Based on what I had learned in high school about Switzerland, this country was my first choice when I was considering studying abroad. What actually brought me to the University of Bern was a discussion with Dr. Wenjing Hong with whom I had worked as a master student in the same research group in China. He had left China to start his PhD studies here at the University of Bern. When I talked to him about my ideas to continue my studies in Switzerland, he introduced me to the research group of Prof. Thomas Wandlowski at the Department of Chemistry and Biochemistry (DCB) here in Bern, which is actually one of the world-leading groups in the field of electrochemistry and molecular electronics. Moreover, Prof. Thomas Wandlowski was a precise, respected and creative scientist, from whom my colleague had learned a lot. Therefore, when I got the offer to work in this renowned research group, I did not hesitate to accept it.
Can you explain in simple terms what your research is about?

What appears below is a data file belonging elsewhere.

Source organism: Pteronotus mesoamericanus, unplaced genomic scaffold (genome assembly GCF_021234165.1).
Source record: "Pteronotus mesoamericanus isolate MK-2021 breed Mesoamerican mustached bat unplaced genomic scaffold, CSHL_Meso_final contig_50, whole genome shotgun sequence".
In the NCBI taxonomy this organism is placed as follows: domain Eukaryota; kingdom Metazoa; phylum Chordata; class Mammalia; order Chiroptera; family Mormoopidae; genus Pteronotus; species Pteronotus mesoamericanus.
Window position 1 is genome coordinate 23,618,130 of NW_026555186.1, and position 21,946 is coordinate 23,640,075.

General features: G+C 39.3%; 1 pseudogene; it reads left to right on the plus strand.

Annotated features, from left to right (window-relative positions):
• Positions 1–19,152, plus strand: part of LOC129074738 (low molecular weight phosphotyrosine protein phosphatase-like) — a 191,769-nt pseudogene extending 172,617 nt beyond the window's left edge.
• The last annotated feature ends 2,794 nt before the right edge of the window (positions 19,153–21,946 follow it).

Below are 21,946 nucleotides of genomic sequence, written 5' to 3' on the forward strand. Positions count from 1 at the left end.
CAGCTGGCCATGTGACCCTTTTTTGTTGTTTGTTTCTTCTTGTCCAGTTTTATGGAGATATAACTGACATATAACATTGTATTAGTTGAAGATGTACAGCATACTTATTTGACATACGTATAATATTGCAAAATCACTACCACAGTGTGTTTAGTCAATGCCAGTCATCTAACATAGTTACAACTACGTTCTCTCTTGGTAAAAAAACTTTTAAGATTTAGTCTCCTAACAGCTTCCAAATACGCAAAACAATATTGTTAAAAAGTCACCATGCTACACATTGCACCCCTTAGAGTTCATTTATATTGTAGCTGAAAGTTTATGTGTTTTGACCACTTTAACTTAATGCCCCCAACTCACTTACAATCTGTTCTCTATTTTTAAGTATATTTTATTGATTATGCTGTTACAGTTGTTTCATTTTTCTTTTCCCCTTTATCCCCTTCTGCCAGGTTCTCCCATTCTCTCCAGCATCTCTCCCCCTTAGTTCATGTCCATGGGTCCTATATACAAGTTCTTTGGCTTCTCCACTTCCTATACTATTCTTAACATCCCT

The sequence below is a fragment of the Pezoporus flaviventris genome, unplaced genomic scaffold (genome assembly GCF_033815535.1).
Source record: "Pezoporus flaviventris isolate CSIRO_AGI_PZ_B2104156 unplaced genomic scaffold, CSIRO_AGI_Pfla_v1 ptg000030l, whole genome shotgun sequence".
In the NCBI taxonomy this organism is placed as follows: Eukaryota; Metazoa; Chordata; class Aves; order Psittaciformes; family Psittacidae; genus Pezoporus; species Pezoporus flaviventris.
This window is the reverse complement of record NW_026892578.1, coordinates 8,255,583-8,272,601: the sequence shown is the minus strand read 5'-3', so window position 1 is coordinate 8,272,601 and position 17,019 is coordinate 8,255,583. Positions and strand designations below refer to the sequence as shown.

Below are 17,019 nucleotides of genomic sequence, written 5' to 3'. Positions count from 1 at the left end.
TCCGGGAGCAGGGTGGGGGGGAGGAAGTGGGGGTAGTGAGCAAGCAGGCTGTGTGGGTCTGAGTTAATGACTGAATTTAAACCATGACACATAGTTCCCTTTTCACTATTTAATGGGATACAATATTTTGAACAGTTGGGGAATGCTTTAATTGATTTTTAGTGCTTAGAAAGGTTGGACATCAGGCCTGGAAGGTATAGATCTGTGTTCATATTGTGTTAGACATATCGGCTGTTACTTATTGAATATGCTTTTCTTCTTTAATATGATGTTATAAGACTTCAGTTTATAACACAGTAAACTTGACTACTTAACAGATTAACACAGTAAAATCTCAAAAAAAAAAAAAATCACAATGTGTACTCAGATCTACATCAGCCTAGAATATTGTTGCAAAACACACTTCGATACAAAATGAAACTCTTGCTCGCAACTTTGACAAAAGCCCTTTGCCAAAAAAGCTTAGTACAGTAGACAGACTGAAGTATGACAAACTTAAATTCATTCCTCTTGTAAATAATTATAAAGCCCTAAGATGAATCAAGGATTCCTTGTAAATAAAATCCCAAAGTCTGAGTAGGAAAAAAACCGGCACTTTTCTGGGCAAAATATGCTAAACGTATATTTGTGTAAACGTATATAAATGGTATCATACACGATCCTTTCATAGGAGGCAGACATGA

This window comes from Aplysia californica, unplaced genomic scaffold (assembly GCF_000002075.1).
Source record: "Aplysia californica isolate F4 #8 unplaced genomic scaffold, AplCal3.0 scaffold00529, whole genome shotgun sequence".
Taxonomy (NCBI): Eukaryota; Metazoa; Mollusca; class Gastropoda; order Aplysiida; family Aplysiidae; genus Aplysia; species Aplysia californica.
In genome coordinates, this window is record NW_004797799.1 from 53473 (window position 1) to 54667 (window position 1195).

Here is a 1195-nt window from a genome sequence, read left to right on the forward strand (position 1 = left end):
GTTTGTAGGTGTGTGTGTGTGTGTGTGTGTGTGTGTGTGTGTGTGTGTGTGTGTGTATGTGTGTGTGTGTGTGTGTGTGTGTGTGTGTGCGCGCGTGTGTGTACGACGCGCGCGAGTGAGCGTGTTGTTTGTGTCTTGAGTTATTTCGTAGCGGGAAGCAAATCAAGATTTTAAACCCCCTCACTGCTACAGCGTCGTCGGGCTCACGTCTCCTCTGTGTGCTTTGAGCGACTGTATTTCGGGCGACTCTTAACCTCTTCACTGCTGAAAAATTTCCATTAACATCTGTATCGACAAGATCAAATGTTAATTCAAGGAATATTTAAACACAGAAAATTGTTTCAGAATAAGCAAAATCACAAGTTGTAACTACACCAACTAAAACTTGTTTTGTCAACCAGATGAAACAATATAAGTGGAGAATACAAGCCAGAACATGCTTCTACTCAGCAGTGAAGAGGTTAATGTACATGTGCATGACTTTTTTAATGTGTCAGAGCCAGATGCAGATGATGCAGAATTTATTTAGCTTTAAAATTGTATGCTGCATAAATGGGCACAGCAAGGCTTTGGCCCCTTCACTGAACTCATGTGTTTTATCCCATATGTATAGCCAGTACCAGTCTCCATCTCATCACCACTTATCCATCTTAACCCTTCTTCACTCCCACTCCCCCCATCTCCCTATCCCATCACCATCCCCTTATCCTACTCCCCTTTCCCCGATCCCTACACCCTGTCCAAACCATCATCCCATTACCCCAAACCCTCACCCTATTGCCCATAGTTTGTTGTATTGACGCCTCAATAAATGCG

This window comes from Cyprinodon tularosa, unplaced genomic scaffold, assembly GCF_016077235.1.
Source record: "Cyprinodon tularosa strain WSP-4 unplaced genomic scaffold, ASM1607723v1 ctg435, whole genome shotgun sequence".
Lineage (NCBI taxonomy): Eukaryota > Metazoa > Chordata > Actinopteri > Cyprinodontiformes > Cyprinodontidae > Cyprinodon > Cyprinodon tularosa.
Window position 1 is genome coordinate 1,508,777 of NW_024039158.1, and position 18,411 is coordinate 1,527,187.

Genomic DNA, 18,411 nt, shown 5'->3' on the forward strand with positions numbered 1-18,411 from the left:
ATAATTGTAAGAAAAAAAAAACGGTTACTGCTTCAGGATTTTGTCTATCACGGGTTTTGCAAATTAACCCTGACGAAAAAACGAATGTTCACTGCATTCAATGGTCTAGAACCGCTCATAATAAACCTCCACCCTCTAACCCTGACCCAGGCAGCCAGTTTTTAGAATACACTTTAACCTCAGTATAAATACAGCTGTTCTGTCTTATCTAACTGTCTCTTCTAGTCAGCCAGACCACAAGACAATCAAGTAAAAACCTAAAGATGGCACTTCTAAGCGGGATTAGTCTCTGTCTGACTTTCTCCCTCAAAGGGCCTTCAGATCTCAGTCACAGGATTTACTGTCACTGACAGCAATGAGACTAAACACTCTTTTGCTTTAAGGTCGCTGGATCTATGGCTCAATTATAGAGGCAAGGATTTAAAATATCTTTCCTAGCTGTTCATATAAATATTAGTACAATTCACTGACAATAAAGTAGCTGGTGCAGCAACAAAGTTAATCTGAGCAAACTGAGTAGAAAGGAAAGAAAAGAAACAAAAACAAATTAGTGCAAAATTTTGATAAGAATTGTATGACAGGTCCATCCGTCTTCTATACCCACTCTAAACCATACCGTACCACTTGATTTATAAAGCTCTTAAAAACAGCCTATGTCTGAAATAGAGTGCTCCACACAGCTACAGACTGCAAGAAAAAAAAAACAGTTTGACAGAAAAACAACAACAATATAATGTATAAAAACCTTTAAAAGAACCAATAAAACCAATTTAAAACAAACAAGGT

My PhD research topic is related to the field of molecular electronics. The principal research target is to use single molecules to construct smallest possible circuits for electronic devices. Simply speaking, we design and synthesize various molecules, mostly organic molecules, and then we test their physical, thermal and electrical characteristics by means of so-called single-molecule junction techniques. Based on their characteristics, these molecules can be used as conductive wires, logic gates, switches or as diodes in electronics devices. This research can be considered as fundamental for the development of future generations of microprocessor and data storage technologies.
What is your personal motivation to do research in this field precisely?